Customers are even less forgiving with phone-based systems than with websites because they often encounter them in customer-service situations where they’d prefer to be interacting with a human.
While conducting usability testing on an IVR system for a leading US consumer online brokerage firm, we discovered usability pitfalls specific to voice-response IVR systems vs. touch-tone systems. The root of challenges with voice response is the added burden on the user to remember specific voice commands. Remembering to say “Account Settings” to get somewhere in the system is more difficult than remembering to “Press one”. Using voice prompts requires the user to understand the structure and language of your system rather than relying on something they already know. People are familiar with numbers and how they are ordered, reducing the cognitive load placed on the user.
Check out these tips and tricks for improving usability of voice-response phone systems.
Keep the IA simple: Users of voice response IVR systems are literally “flying blind” with no visual guideposts to help them – not even the numbers on the phone keypad. Processing more than four main menu options on a phone system is challenging for humans, and is especially difficult when the task of using and remembering specific voice commands to navigate the system is layered on. George Miller’s landmark article points out limits on human’s ability to process dimensions of speech. (http://www.musanim.com/miller1956/) So keeping the IA simple and voice commands short is critical.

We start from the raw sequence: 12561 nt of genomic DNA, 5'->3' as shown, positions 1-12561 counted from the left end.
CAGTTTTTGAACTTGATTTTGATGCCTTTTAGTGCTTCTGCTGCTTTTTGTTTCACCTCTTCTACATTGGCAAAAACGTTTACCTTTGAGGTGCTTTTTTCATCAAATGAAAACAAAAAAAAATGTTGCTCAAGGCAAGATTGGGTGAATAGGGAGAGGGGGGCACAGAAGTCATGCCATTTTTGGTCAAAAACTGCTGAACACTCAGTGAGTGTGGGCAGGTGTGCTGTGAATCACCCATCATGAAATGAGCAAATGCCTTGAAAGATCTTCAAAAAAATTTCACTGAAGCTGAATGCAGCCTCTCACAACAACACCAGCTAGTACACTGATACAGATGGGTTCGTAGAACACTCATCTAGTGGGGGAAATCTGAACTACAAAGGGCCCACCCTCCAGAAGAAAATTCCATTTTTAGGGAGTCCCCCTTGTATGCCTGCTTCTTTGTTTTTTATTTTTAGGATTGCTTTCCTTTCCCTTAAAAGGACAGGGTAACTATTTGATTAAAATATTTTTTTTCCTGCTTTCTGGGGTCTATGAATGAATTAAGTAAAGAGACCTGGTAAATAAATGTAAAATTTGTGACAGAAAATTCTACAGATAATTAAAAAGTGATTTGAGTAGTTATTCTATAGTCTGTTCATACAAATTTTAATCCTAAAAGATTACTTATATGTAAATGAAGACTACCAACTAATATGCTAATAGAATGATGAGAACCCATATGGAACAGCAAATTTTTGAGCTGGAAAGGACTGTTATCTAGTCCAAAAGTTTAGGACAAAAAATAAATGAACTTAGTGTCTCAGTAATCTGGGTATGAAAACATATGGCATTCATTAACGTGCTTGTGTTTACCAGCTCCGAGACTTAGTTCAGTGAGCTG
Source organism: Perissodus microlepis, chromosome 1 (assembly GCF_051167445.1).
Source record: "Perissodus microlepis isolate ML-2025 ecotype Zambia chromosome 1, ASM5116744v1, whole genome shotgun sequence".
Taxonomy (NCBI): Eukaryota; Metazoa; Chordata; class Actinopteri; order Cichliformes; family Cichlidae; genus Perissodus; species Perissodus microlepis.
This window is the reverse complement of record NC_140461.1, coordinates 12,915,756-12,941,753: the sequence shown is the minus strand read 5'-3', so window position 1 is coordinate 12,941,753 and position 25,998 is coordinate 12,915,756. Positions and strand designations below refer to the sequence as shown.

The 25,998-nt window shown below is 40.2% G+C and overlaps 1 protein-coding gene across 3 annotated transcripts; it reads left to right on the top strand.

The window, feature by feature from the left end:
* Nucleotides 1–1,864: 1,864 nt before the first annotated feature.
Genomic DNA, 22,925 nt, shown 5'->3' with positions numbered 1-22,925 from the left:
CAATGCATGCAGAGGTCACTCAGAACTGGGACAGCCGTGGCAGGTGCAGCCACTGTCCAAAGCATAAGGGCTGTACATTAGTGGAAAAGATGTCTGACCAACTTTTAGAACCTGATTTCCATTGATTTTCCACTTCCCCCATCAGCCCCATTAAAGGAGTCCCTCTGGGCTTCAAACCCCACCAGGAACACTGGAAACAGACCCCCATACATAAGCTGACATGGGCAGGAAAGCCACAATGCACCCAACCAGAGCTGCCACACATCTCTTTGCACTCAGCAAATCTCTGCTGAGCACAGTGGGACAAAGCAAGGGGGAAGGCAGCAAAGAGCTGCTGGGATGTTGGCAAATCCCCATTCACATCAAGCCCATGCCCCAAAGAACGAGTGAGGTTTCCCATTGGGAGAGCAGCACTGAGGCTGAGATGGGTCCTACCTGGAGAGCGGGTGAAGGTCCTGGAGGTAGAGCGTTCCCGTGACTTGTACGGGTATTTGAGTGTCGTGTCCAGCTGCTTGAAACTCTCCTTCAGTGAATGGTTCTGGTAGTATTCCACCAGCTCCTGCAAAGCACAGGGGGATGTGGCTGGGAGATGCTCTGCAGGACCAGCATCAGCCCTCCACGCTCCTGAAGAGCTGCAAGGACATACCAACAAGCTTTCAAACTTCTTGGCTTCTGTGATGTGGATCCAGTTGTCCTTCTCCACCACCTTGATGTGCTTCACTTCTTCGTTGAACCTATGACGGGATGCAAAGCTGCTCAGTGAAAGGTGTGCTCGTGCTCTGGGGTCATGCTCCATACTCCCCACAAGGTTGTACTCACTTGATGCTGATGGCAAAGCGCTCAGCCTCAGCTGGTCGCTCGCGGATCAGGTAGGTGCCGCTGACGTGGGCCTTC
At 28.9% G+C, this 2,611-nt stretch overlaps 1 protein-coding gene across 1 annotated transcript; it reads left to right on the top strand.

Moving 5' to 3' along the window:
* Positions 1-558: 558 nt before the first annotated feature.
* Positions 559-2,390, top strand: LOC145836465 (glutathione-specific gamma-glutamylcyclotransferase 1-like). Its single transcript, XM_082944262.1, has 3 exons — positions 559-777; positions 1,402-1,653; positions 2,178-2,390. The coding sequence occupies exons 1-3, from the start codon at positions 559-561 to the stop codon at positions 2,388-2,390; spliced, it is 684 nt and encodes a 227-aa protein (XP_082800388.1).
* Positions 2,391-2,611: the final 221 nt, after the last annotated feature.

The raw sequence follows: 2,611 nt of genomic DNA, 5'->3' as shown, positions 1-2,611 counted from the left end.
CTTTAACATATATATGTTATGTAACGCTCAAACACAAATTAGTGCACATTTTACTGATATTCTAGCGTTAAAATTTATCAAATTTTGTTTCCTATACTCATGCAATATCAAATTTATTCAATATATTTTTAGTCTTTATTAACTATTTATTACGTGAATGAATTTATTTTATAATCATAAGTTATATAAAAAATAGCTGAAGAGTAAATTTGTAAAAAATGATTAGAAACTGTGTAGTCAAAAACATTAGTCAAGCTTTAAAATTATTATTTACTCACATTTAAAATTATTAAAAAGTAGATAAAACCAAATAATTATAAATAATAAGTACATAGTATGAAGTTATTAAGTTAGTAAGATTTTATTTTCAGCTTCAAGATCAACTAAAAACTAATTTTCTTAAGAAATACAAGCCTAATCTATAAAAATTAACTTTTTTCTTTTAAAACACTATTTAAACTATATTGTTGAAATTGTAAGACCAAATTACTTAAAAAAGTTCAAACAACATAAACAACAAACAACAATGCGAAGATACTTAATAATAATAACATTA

Ensure consistency in universal commands: Stick with the same common or universal commands throughout the entire system. For Yes, always ask the user to say “Yes”; not “Yes” sometimes and “Correct” other times. Universal commands such as “Back”, “Repeat” and “Main Menu” help callers recover from errors and navigate, especially when new to your system.
Communicate the main menu command early and often: If all else fails, users need a safety net to get back to the beginning. Tell callers early in the process how to return to the main menu. “To hear the main menu at any time, say ‘Main Menu’ .”
Use your users’ language: Use language and terms your customers use. Stay away from internal jargon. If you don’t know what terms your users use, conduct user research to find out.
Offer both voice and touch-tone option: If possible, give users the option of pressing a number or saying a number is the best of both worlds. “For customer service, press or say three”.